Pounds, N J G, 2004. Cambridgeshire, A History of Church & Parish. The Oleander Press
Strong, Roy, 2007. A Little History of the English Country Church, Jonathan Cape
Village Church Web-site -http://www.harstonhauxtonnewton.org.uk/hauxton.htm
British History On-line -http://www.british-history.ac.uk/report.aspx?compid=66755
Cambridgeshire Churches -2009 Ben Colburn & Mark Ynys-Mon
The Corpus of Romanesque Sculpture in Britain & Ireland (CRSBI) -http://www.crsbi.ac.uk/
The Incorporated Church Building Society
Scotland Churches Trust -http://www.scotlandschurchestrust.org.uk/
CAMBRIDGESHIRE [Transcribed and edited information mainly from The National Gazetteer of Great Britain and Ireland -1868] http://www.genuki.org.uk/big/eng/CAM/Cambridgeshire/CambridgeshireHistory.html
Cambridgeshire Collection Archive:
Cambridge Chronical, 1843
English Heritage Listing: http://list.english-heritage.org.uk/resultsingle.aspx?uid=1164672
List Entry Summary
This building is listed under the Planning (Listed Buildings and Conservation Areas) Act 1990
as amended for its special architectural or historic interest.
Name: CHURCH OF ST EDMUND
List Entry Number: 1164672
CHURCH OF ST EDMUND, CHURCH ROAD
The building may lie within the boundary of more than one authority.
District: South Cambridgeshire
District Type: District Authority
National Park: Not applicable to this List entry.
Date first listed: 31-Aug-1962
Date of most recent amendment: Not applicable to this List entry.
Legacy System Information
The contents of this record have been generated from a legacy data system.
Legacy System: LBS
This List entry does not comprise part of an Asset Grouping. Asset Groupings are not part of the official record but are added later for information.
List Entry Description
Summary of Building
Legacy Record -This information may be included in the List Entry Details.
Reasons for Designation
Legacy Record -This information may be included in the List Entry Details.
Legacy Record -This information may be included in the List Entry Details.
TL 4352 HAUXTON CHURCH ROAD, 15/140 Church of St. Edmund, 31.8.62
Line: 1 Parish church mainly early C12 with C15 addition and alterations. Pebble, flint, clunch rubble and freestone dressings with steeply pitched plain tile roofs. Plan of West Tower, nave and chancel. West Tower, C15 on plinth with embattled parapet and three-stage diagonal buttressing with newel staircase in North West corner. West window of three cinquefoil lights with vertical tracery in two-centred head. Small single light window to first stage and two-centred arches to bell chamber openings. Nave, c.1120 and originally with North and South transepts, now blocked. Each corner of the nave has an enlarged angle shaft of Barnack limestone.
9 The South doorway is also c.1120 in a round headed and roll moulded arch. The attached columns have moulded bases and cushion capitals. Frieze of chip carving, to the lintel over the doorway. One small round headed window with similar ornament to the head and later windows of clunch restored. The chancel has been rendered, but similar materials visible. There are two restored C15 window with low sides in the south wall and one c.1120 round headed windows of one light to North and South walls. C15 East wall replacing the apsed sanctuary of the original church. The North wall of the nave has a C13 lancet with a restored pointed head. Interior:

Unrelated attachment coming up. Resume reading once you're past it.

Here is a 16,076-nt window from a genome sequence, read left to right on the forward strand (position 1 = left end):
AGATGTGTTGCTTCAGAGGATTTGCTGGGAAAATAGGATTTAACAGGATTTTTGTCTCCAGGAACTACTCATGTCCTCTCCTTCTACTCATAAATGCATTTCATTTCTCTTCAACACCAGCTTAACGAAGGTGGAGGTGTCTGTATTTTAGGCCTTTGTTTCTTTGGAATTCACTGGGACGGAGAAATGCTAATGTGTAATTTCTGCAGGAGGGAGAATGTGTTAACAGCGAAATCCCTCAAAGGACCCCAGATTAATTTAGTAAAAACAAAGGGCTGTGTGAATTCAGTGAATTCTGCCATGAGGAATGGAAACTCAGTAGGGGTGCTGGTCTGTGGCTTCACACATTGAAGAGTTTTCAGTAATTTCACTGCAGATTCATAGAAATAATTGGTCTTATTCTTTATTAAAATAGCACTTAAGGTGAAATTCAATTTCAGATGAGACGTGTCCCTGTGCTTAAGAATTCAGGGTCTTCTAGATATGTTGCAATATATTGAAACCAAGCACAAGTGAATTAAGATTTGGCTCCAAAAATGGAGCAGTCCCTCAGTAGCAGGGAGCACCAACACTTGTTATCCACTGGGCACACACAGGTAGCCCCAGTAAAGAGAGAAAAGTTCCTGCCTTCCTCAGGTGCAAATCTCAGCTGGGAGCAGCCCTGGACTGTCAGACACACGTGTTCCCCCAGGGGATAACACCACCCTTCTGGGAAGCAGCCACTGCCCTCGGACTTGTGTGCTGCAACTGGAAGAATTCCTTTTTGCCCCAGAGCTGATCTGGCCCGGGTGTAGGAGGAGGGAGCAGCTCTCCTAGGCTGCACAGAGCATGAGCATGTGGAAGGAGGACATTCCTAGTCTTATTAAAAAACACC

17 The tower arch, late C14, of two wave moulded arches, the inner on enlarged shafts with half octagonal capitals and moulded early C12 nave has two opposing windows on each side wall. The two at the East end have deep splays and round headed rear arches, of early C12. At the West end, the window on the North side is a restored C13 lancet and on the south side an enlarged window opening probably of C14. There are opposing North and South doorways of the early C12.
23 The six bay nave roof is C15 and of upper crown post construction. The crown post is carried on a collar between the principal rafters and has bracing to the collar purlin only. There are ashlar pieces and arch bracing to the principal rafters and collars. The collars are embattled and moulded and have rosette bosses to the soffits. In the C14 transepts were added but these have now been removed and the openings blocked. Part of the two centred arches remain. The fine chancel arch is early C12, round headed with two roll moulded arches on the west side. The responds each have two semi-circular shafts with holdwater bases, cushion capitals and square abacus. The East side has a single order of roll moulding.
32 One the North side of the chancel arch is an early C13 side altar of clunch. Hollow and roll moulded orders in two centred arch on corbels. On South side, another side altar in an unmoulded two centred arch. The recess is painted with a figure of St Thomas Becket and the reveals with scrolls. The chancel is also early C12 and was originally apsed. North and South walls have opposing early C12 windows and there is later fenestration in the South wall, The font is late C12. Tapering octagonal bowl on octagonal base and stem and four subsidiary columns. There are ten C16 pews in the nave and a good C15 pulpit. Hexagonal on original stem and base. The panels are carved with blind tracery at the heads.
R.C.H.M.: record card
Pevsner: Buildings of England p. 405
V.C.H. (Cambs) 001 VIII p. 194
Listing NGR: TL4359652172
Appendix 2: Geological Map